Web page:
The award, for the most original and hilarious act at Edinburgh, is regarded as a virtual guarantee of instant fame and fortune. It has led to national success for Steve Coogan, Frank Skinner, Jenny Eclair, Lee Evans and, last year, Tommy Tiernan.
"After last year's award Tommy Tiernan's manager was immediately knee deep in faxes from people wanting to work with Tommy," says Nica Burns, the award's director.
The final five are, she says, a wide range of comedy acts, from stand- up to surreal and "scripted stuff". Stand-ups Terry Alderton and Ross Noble have made it, with surreal acts Arctic Boosh and League against Tedium (no relation to the League of Gentlemen who won in 1997, and secured a BBC television series).
Most controversially, however, Al Murray, the Pub Landlord, has secured a place as a finalist - despite the efforts of Ms Burns, who had argued that he was already too well-known to be considered. Her pronouncement dragged the Perrier Award into a dispute as fierce and bitter as those that regularly occur over the Booker Prize for literature.
Mr Murray, who acts the part of a xenophobic, little-Englander pub landlord, delighting audiences with jokes against the French and Scots, is represented by Avalon, one of the biggest agents in the comedy business. When Ms Burns disqualified Mr Murray, Avalon was incensed and challenged Ms Burns's view that its client should be excluded simply on the basis that he could already draw a good audience at "a mid-scale venue".
Two weeks ago Ms Burns decided to back down. Mr Murray, who is widely regarded as one of the strongest acts in Edinburgh, has now made the shortlist, but must wait until Saturday to learn whether his victory over Ms Burns and her edicts is to be complete.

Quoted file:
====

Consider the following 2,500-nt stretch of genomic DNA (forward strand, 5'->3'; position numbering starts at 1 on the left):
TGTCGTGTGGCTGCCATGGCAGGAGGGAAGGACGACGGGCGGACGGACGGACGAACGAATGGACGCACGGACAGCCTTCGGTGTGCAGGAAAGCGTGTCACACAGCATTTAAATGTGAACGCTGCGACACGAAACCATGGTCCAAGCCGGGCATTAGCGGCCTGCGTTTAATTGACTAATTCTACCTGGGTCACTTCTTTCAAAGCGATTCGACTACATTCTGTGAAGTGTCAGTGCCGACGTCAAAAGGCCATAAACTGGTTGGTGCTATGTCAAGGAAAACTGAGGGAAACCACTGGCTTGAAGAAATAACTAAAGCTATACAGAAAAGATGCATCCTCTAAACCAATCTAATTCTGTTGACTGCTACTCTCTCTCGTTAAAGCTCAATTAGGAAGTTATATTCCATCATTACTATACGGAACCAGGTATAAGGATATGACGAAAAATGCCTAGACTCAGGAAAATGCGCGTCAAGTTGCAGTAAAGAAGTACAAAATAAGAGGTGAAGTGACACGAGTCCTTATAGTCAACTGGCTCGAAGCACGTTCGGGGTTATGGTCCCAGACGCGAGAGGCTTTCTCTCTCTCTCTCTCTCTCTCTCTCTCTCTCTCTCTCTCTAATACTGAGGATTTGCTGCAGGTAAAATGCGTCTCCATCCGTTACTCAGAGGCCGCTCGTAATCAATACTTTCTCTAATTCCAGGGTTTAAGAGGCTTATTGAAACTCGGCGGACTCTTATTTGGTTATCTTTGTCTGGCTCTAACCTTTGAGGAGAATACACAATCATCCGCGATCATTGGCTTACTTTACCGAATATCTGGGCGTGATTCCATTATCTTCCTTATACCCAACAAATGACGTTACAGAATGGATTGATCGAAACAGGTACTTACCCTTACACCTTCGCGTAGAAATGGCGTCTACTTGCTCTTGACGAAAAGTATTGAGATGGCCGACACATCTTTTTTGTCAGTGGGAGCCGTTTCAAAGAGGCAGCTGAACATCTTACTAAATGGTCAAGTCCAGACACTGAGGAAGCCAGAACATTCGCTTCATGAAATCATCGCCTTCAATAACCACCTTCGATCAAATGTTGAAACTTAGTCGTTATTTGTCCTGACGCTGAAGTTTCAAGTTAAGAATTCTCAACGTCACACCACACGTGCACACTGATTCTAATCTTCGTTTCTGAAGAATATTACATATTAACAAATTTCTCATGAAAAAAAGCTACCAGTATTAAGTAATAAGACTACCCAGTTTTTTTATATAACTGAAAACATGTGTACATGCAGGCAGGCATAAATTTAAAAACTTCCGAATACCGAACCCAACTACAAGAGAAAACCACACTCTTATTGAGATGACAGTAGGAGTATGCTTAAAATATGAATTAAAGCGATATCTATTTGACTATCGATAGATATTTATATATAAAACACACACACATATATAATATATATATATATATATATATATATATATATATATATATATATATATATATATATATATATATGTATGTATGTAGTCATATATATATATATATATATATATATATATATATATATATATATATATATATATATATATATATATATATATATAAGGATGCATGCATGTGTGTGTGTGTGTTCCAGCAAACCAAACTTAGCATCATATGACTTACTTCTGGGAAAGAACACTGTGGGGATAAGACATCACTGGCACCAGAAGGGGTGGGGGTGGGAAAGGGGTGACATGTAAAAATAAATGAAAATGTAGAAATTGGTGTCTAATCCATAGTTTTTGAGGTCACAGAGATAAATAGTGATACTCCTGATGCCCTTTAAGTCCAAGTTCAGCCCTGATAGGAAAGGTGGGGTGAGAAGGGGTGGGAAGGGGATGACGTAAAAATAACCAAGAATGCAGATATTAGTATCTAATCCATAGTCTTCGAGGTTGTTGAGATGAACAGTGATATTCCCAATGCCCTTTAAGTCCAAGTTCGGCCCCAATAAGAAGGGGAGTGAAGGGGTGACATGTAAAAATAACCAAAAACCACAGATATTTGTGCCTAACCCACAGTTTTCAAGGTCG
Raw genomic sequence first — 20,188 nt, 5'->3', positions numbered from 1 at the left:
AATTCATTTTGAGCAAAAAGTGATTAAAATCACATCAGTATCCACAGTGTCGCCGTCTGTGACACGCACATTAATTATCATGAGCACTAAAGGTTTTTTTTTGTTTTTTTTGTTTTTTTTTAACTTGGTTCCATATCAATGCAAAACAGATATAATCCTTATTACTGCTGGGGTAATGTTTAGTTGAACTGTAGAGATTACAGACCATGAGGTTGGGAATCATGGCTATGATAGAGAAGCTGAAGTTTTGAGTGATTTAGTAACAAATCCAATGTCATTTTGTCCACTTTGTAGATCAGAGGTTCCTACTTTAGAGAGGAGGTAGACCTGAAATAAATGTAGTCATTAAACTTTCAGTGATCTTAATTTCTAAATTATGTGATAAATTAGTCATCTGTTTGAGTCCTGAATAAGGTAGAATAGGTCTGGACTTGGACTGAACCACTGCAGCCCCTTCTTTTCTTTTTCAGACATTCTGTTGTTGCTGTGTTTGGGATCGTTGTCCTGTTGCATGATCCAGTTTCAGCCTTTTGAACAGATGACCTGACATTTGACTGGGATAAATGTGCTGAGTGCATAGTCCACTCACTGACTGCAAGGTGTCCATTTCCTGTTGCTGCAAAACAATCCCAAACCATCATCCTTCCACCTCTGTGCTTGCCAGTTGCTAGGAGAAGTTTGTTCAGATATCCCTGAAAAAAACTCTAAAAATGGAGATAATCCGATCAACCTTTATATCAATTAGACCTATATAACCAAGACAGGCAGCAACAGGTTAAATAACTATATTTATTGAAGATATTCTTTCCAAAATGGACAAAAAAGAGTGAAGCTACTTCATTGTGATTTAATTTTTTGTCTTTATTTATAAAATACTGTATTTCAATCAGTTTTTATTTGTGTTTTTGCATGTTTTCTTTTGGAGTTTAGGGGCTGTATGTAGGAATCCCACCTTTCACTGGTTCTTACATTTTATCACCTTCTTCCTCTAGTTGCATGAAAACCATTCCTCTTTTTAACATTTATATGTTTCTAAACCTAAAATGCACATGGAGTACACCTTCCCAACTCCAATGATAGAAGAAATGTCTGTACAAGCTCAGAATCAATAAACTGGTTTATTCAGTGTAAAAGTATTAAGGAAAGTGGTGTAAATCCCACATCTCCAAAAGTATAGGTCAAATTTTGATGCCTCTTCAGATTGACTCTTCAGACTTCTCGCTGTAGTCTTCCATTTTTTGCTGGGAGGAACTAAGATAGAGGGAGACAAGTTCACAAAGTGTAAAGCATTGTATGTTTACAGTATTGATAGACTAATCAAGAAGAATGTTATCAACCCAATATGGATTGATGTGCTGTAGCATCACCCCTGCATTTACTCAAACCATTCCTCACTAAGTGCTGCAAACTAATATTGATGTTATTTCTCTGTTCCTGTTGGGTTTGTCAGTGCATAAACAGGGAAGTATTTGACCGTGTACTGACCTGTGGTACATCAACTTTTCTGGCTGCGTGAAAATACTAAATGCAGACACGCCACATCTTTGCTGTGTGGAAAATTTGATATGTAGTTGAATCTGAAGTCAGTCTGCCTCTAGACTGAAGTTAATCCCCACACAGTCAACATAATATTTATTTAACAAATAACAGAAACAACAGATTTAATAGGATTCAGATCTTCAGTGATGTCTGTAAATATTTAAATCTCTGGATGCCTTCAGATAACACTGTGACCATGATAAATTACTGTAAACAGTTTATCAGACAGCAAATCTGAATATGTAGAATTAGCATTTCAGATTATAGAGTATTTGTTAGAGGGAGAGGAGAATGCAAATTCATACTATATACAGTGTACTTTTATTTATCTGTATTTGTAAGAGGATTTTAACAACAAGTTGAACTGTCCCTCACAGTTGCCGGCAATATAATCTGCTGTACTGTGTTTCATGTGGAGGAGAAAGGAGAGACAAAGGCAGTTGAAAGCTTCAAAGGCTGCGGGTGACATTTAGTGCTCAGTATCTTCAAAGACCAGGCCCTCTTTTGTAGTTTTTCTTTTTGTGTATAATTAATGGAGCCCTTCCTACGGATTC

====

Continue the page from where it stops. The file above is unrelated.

Although Perrier is still the most highly regarded of the ever-increasing number of sponsored awards at Edinburgh, it has not been infallible in spotting future successes. Eddie Izzard and Jack Dee both failed to win it, as did Graham Norton, the gay Irish comedian who was shortlisted in 1997. With failure behind him, Norton has secured a contract with Channel 4, become one of the TV Times "50 coolest people on television", and has entered the heart of the establishment with his own show on BBC Radio 4.
But in the 1990s, only one act has gone from Perrier winner to utter obscurity. In 1994 aknockabout slapstick act from Australia called Lano and Woodley won the trophy, beating Harry Hill and Alan Davies, who have both subsequently secured television shows. "There are times when the Perrier loses its fizz," said a comedy agent. "They made the wrong decision - it happens."